• If you have recurrent mastitis, look into taking lecithin. After my mastitis scare and then actual sickness, just two weeks apart, I realized that I needed to be taking lecithin to help keep my milk slick and flowing smoothly in the ducts. Eggs are a great source of lecithin. However, having chickens, we eat a large amount of eggs, and clearly that amount of eggs was not cutting it for me. I knew I needed a supplement. Soy lecithin is the easiest form to find. However, I think soy is awful for you, so I was adamant about avoiding taking soy lecithin. That’s when I found (referral link) sunflower lecithin on Amazon. (I’m required to let you know that’s a referral link. I would not send you there if I didn’t believe in it.) I take 3 pills per day. Now almost every time I get a clogged duct, I immediately realize I forgot to take those pills. Clearly my body needs that lecithin.


Now on to treatment. So you have mastitis and want to avoid antibiotics. What can you do? Do EVERYTHING you can to get that clog out! Getting the clog out will help your body to heal faster and push the infection out of your system! Here are some ideas of ways to work that clog out…

  • Massage your breast where the clogged duct is. Massage towards the nipple (Source). Massage both when you are nursing and not.
  • Take a hot shower, as hot as you can stand.
  • Put a hot compress on the site of the clog. A friend let me borrow one (affiliate link) like this one, and it was a life saver! It stayed super hot for hours!! Use the compress (and or the shower) immediately before nursing to help let down milk.
  • Let your baby nurse as much as she will. If she refuses, pump like crazy.
  • When you nurse, try to have your baby’s chin pointed in the direction of the clog. This may put you in odd positions, but whatever it takes.

Once the clog is out, you are not in the clear. In fact, there’s a good chance you will still feel sick. The infection is still present. Your body still needs to heal! Here are some remedies that helped me…

  • Ingest raw garlic. (I cut up the cloves and take them like pills.) Garlic is an antimicrobial that helps your body to fight off infection. It is a natural antibiotic. I took 2-3 cloves three times a day. I basically treated the garlic like it was a prescribed medicine. I continued to take this amount of garlic for a week after my symptoms passed.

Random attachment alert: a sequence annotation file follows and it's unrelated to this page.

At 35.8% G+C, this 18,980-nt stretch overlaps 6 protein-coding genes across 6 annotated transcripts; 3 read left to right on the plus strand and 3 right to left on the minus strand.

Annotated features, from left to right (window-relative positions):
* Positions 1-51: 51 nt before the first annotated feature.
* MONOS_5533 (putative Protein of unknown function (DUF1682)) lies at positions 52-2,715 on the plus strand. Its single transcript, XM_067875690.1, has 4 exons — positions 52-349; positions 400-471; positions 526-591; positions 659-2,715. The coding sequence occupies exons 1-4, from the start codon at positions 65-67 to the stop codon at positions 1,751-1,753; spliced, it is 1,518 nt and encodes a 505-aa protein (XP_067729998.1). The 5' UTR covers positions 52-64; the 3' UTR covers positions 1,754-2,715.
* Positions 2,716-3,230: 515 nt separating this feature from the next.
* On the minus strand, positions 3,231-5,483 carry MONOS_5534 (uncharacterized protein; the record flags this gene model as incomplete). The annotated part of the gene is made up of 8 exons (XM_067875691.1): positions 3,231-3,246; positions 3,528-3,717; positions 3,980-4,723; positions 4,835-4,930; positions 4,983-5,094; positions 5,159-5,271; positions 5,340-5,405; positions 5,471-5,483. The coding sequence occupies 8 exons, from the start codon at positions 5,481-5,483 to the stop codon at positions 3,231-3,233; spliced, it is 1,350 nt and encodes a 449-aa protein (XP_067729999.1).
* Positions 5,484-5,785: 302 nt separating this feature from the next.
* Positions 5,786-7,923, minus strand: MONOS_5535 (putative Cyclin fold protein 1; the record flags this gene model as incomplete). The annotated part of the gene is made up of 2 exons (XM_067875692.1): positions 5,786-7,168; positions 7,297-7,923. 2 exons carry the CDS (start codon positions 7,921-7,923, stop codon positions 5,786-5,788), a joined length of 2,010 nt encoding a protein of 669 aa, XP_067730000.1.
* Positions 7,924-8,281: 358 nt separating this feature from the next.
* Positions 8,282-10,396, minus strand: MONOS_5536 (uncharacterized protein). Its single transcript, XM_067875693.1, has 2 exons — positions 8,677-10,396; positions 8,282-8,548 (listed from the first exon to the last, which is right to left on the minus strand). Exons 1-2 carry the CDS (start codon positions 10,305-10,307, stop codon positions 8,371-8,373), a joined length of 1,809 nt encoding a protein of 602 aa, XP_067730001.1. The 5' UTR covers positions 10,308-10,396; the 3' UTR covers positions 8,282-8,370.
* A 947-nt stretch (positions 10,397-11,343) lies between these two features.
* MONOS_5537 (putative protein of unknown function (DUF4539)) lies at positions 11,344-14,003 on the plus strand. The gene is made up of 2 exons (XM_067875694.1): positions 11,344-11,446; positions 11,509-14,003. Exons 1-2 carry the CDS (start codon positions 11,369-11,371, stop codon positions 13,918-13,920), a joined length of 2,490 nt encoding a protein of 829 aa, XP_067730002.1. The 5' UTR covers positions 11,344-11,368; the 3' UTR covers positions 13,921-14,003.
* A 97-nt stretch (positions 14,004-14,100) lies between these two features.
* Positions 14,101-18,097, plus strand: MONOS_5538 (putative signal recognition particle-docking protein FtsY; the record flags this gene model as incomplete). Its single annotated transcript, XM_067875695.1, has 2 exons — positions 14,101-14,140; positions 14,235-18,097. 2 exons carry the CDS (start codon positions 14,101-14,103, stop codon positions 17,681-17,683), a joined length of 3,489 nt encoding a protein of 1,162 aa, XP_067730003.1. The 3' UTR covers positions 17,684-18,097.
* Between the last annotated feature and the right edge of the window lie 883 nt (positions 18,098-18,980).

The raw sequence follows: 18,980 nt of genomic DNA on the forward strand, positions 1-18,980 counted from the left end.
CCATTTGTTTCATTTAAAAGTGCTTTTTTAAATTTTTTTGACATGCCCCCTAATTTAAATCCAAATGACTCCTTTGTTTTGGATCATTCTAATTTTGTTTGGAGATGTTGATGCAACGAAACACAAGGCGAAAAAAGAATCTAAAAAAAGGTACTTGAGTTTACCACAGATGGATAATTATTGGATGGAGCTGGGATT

• Take your Vitamin C. I took 3-4 packets of Emergen-C per day while symptoms persisted.
  • Rub lavender and melaleuca essential oils on the breast, being careful to avoid the nipple. The lavender relieves pain, while the melaleuca fights infection.
  • I also took a capsule of oil of oregano. If you have had milk supply issues in the past, I would use it sparingly. I took one capsule, and I have not had supply issues in my time breastfeeding either of my girls. Oregano is known for killing bacteria (source).
  • Drink lots of water to flush your system.
  • Rest as much as possible! I cannot stress this enough. You really need to recruit someone to come help take car of your kiddos and you.
  • Take 1 Tbsp. apple cider vinegar (Bragg’s brand, or a brand with “the mother” in it) mixed with 1 cup water. You can also mix honey or juice with it if that helps the taste. Just ingest the apple cider vinegar in some form. Apple cider vinegar is said to fight infections and kill bacteria. Normally I do this once a day, but I would take this a couple of times a day when sick.
  • In addition to the above, take a good probiotic. Make sure you are doing everything you can to help your body fight off infection and heal.

Disclaimer: Please, please do not hear me saying not to get antibiotics. I am not a medical professional. Each case of mastitis is different, and you may legitimately need them to make the infection go away. Talk to your doctor about the proper course of action for you. For what it’s worth, Kelly Mom recommends antibiotics if you have not seen improvement within 12-24 hours.

When I was sick, I found many awesome blog posts and articles that helped me. Here are a few…

Have you battled mastitis? What treatments worked for you?





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  1. Thanks for that info. Hopefully neither of us will have to deal with it again!
    Rach (DonutsMama) recently posted..Bringing Home (Another) BabyMy Profile